- Research article
- Open Access
- Open Peer Review
Testing modes of computerized sepsis alert notification delivery systems
BMC Medical Informatics and Decision Making volume 16, Article number: 156 (2016)
The number of electronic health record (EHR)-based notifications continues to rise. One common method to deliver urgent and emergent notifications (alerts) is paging. Despite of wide presence of smartphones, the use of these devices for secure alerting remains a relatively new phenomenon.
We compared three methods of alert delivery (pagers, EHR-based notifications, and smartphones) to determine the best method of urgent alerting in the intensive care unit (ICU) setting. ICU clinicians received randomized automated sepsis alerts: pager, EHR-based notification, or a personal smartphone/tablet device. Time to notification acknowledgement, fatigue measurement, and user preferences (structured survey) were studied.
Twenty three clinicians participated over the course of 3 months. A total of 48 randomized sepsis alerts were generated for 46 unique patients. Although all alerts were acknowledged, the primary outcome was confounded by technical failure of alert delivery in the smartphone/tablet arm. Median time to acknowledgment of urgent alerts was shorter by pager (102 mins) than EHR (169 mins). Secondary outcomes of fatigue measurement and user preference did not demonstrate significant differences between these notification delivery study arms.
Technical failure of secure smartphone/tablet alert delivery presents a barrier to testing the optimal method of urgent alert delivery in the ICU setting. Results from fatigue evaluation and user preferences for alert delivery methods were similar in all arms. Further investigation is thus necessary to understand human and technical barriers to implementation of commonplace modern technology in the hospital setting.
Generation of computerized notifications and alarms by automated detection algorithms for a variety of clinical conditions leads to alarm fatigue, which is one of the most important health technology hazards over past years . Several solutions have been proposed to improve alarm detection conditions in the healthcare setting . In the case of alarm system management, the challenge is to deliver the correct alarm, using the right alarm delivery mode, to the right recipient(s) .
Minimizing the number of clinically insignificant alarms (better pattern recognition), optimizing alarm notification, and response protocols are the goals to address clinical alarm hazards to insure patients receive appropriate care at the time it is needed [1, 4].
Perception of different methods of alert delivery is significantly influenced by complex human cognition factors [5, 6]. In the specific context of the hospital setting, mechanisms of notification or alert delivery have been exploited, including oral communication, charts, loudspeaker alerts, phones, paging, electronic health record (EHR) display, and email . New methods of alert delivery have also led to the development of technology to reduce errors in the hospital setting .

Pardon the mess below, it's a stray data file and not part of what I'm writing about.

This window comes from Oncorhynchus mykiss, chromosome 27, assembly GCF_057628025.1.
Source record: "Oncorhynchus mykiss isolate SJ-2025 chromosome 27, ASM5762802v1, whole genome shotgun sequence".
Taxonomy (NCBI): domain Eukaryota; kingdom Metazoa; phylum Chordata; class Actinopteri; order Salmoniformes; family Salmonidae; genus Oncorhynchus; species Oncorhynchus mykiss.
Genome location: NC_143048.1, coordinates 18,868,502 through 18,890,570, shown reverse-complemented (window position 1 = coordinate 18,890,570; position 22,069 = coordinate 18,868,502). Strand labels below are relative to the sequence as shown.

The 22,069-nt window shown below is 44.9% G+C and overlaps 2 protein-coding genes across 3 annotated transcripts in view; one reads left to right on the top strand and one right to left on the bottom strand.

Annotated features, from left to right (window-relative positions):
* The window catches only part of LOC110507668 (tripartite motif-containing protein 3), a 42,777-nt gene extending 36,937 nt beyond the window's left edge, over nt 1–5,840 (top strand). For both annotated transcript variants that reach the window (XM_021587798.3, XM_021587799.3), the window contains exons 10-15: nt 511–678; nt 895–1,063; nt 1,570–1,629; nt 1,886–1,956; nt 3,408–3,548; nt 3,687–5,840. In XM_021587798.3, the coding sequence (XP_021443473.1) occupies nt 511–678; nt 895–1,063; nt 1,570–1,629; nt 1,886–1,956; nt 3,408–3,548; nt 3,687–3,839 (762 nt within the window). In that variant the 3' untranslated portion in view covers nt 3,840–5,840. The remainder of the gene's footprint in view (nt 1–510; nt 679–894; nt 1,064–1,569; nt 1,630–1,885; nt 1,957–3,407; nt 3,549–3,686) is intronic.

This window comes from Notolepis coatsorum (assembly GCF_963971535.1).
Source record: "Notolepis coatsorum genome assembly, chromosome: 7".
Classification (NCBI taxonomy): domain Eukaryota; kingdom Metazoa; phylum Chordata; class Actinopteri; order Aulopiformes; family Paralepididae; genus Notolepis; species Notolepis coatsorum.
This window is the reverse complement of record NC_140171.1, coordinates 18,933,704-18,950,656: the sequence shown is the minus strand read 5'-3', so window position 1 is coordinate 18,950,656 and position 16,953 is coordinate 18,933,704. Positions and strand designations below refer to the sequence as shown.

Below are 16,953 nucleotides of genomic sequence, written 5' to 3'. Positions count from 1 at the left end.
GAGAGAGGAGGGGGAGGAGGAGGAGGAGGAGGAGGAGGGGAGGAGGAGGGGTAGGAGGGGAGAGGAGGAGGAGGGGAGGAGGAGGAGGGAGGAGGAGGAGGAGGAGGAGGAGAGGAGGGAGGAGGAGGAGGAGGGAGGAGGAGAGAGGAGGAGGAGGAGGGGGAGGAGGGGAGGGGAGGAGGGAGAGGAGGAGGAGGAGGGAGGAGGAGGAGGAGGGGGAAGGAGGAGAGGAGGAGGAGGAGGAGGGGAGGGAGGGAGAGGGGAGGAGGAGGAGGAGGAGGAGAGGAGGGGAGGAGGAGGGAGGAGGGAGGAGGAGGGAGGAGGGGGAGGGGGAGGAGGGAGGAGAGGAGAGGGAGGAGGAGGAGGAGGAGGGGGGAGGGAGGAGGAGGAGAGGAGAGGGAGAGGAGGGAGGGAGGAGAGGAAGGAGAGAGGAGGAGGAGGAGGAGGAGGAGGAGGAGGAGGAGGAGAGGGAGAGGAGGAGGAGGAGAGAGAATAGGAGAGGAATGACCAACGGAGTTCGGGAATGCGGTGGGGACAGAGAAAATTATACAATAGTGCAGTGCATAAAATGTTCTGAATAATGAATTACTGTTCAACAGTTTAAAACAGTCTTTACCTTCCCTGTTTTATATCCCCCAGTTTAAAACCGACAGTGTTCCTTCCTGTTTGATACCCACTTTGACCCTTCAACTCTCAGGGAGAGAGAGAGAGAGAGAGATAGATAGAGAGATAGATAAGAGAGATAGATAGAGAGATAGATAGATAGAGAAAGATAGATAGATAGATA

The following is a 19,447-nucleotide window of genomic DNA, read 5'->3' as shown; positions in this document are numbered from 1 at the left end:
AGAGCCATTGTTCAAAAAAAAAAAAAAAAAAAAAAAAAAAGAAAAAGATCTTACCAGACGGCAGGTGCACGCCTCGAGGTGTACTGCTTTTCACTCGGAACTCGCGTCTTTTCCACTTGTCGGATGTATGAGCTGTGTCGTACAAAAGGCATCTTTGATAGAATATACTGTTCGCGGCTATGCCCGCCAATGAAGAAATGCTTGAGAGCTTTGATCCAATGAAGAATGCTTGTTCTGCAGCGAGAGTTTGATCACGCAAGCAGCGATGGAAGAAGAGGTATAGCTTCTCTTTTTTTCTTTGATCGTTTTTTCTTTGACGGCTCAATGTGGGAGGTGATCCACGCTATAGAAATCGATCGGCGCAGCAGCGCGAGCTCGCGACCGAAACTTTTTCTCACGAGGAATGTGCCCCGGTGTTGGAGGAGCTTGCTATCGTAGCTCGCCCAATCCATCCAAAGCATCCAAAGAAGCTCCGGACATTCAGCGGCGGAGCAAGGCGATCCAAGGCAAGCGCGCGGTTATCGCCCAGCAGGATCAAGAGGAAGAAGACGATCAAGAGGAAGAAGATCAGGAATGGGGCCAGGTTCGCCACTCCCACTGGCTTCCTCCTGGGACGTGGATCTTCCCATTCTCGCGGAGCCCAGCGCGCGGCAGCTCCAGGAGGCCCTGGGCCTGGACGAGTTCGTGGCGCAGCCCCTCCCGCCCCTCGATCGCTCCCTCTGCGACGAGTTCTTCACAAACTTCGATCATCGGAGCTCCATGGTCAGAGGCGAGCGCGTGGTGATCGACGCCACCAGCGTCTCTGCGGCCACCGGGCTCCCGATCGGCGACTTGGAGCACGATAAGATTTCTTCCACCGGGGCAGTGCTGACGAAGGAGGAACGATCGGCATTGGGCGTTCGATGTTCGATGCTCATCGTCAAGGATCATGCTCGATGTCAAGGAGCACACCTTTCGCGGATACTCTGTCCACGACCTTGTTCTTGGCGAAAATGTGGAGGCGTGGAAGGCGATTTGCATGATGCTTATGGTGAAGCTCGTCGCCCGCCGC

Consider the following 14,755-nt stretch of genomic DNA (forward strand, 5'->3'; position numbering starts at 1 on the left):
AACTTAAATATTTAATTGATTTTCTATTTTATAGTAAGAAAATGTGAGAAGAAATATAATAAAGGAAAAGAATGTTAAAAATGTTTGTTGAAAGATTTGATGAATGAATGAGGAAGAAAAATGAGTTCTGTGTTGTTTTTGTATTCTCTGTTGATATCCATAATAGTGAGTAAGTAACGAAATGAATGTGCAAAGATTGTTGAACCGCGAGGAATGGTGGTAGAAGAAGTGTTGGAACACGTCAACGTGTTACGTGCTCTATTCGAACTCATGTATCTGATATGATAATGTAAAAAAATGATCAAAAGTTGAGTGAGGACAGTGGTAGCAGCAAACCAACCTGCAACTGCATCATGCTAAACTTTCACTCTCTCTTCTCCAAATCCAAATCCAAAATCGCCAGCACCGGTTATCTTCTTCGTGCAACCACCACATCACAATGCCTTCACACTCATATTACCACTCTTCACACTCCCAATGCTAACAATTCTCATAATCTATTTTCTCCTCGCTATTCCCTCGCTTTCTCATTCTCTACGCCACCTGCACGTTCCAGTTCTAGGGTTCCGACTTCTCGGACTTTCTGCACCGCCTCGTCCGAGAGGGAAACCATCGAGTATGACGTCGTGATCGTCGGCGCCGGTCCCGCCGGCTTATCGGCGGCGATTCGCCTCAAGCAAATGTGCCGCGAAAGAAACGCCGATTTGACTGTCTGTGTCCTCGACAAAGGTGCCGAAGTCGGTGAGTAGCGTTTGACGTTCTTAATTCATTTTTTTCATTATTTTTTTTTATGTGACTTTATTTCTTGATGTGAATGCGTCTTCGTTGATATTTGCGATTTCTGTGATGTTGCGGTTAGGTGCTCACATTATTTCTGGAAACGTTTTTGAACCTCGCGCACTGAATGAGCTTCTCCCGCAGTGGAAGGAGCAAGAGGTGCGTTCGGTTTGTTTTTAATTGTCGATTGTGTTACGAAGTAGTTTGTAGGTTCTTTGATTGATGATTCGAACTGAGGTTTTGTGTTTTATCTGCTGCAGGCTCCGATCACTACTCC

Successful EHR notification delivery has the potential to reduce errors in the hospital setting [9–12]. However, it is not sufficient for a clinical alert system to be merely capable of generating medically meaningful alerts [4, 13]. This is because implementation of any automated notification or alert system must be performed in the context of information overload and complex task interruption. In ICU setting, even meaningful alerts pose the risk of interruption  and information overload can alter alert perception [15, 16]. There is a need to consider how a system can generate clinically meaningful alerts, while concurrently minimizing information overload and task interruption. To do this, a better understanding of human cognition and user interfaces is required [17, 18]. An ideal communication tool should enable bi-directional, rapid, secure, and non-disruptive transmission of content-rich messages . It should provide specific mechanisms to avoid any potential for protected health information security breach. Knowledge of optimal methods of delivery of urgent alerts in the intensive care unit (ICU) setting, particularly with the goal to shorten time-to-reaction and to decrease alert fatigue, is limited and contradictory [20, 21].
The objective of this study was to compare three methods of alert delivery - pagers, EMR-based notifications, and smartphones - to determine the best method of urgent alerting in the ICU setting.